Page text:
|Historical leaders|| Andrew Jackson |
Martin Van Buren
James K. Polk
Thomas Hart Benton
Stephen A. Douglas
|Split from||Democratic-Republican Party|
|Ideology|| Agrarianism |
|National affiliation||Democratic Party|
|Periods in United States history|
|Part of the Politics series|
Jacksonian democracy was a 19th-century political philosophy in the United States that expanded suffrage to most white men over the age of 21, and restructured a number of federal institutions. Originating with the seventh president, Andrew Jackson, and his supporters, it became the nation's dominant political worldview for a generation. The term itself was in active use by the 1830s.
Political philosophy, also known as political theory, is the study of topics such as politics, liberty, justice, property, rights, law, and the enforcement of laws by authority: what they are, if they are needed, what makes a government legitimate, what rights and freedoms it should protect, what form it should take, what the law is, and what duties citizens owe to a legitimate government, if any, and when it may be legitimately overthrown, if ever.
The United States of America (USA), commonly known as the United States or America, is a country comprising 50 states, a federal district, five major self-governing territories, and various possessions. At 3.8 million square miles, the United States is the world's third or fourth largest country by total area and is slightly smaller than the entire continent of Europe's 3.9 million square miles. With a population of over 327 million people, the U.S. is the third most populous country. The capital is Washington, D.C., and the most populous city is New York City. Most of the country is located contiguously in North America between Canada and Mexico.
The issue of voting rights in the United States, specifically the enfranchisement and disenfranchisement of different groups, has been contested throughout United States history.
This era, called the Jacksonian Era (or Second Party System) by historians and political scientists, lasted roughly from Jackson's 1828 election as president until slavery became the dominant issue in 1854 and the political repercussions of the American Civil War dramatically reshaped American politics. It emerged when the long-dominant Democratic-Republican Party became factionalized around the 1824 election. Jackson's supporters began to form the modern Democratic Party and his rivals John Quincy Adams and Henry Clay created the National Republican Party, which would afterward combine with other anti-Jackson political groups to form the Whig Party.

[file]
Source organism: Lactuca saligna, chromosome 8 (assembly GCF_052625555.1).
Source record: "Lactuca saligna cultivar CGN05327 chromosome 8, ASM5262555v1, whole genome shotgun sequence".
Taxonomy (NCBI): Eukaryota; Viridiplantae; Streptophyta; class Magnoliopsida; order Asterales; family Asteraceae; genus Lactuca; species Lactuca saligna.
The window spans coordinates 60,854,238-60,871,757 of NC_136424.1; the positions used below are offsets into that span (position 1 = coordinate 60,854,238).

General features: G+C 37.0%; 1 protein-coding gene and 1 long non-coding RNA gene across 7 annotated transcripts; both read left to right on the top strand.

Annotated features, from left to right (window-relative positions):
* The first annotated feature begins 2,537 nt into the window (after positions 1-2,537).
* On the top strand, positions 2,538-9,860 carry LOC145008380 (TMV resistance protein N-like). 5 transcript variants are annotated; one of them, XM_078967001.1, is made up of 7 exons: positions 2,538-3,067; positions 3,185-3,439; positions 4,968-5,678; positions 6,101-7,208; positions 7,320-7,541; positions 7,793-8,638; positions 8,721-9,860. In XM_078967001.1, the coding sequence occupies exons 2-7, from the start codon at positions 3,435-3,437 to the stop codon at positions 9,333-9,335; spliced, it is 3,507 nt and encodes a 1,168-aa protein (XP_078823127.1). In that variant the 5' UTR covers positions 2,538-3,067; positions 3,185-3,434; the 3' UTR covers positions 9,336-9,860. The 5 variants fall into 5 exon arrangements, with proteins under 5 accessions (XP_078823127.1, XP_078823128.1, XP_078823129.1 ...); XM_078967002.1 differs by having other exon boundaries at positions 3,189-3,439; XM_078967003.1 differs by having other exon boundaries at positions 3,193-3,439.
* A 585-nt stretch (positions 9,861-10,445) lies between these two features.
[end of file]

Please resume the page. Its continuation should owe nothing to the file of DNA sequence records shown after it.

Historians and political scientists consider the Second Party System to be a term of periodization to designate the political party system operating in the United States from about 1828 to 1854, after the First Party System ended. The system was characterized by rapidly rising levels of voter interest, beginning in 1828, as demonstrated by Election Day turnouts, rallies, partisan newspapers, and high degrees of personal loyalty to parties.
Slavery in the United States was the legal institution of human chattel enslavement, primarily of Africans and African Americans, that existed in the United States of America in the 17th, 18th and 19th centuries. Slavery had been practiced in British America from early colonial days, and was legal in all Thirteen Colonies at the time of the Declaration of Independence in 1776. It lasted in about half the states until 1865, when it was prohibited nationally by the Thirteenth Amendment. As an economic system, slavery was largely replaced by sharecropping and convict leasing.
The American Civil War was a civil war fought in the United States from 1861 to 1865, between the North and the South. The most studied and written about episode in U.S. history, the Civil War began primarily as a result of the long-standing controversy over the enslavement of black people. War broke out in April 1861 when secessionist forces attacked Fort Sumter in South Carolina shortly after Abraham Lincoln had been inaugurated as the President of the United States. The loyalists of the Union in the North, which also included some geographically western and southern states, proclaimed support for the Constitution. They faced secessionists of the Confederate States in the South, who advocated for states' rights to uphold slavery.
Broadly speaking, the era was characterized by a democratic spirit and built upon Jackson's equal political policy (subsequent to ending what he termed a "monopoly" of government by elites). Even before the Jacksonian era began, suffrage had been extended to a majority of white male adult citizens, a result the Jacksonians celebrated.Jacksonian democracy also promoted the strength of the presidency and executive branch at the expense of Congress, while also seeking to broaden the public's participation in government. The Jacksonians demanded elected (not appointed) judges and rewrote many state constitutions to reflect the new values. In national terms, they favored geographical expansion, justifying it in terms of manifest destiny. There was usually a consensus among both Jacksonians and Whigs that battles over slavery should be avoided.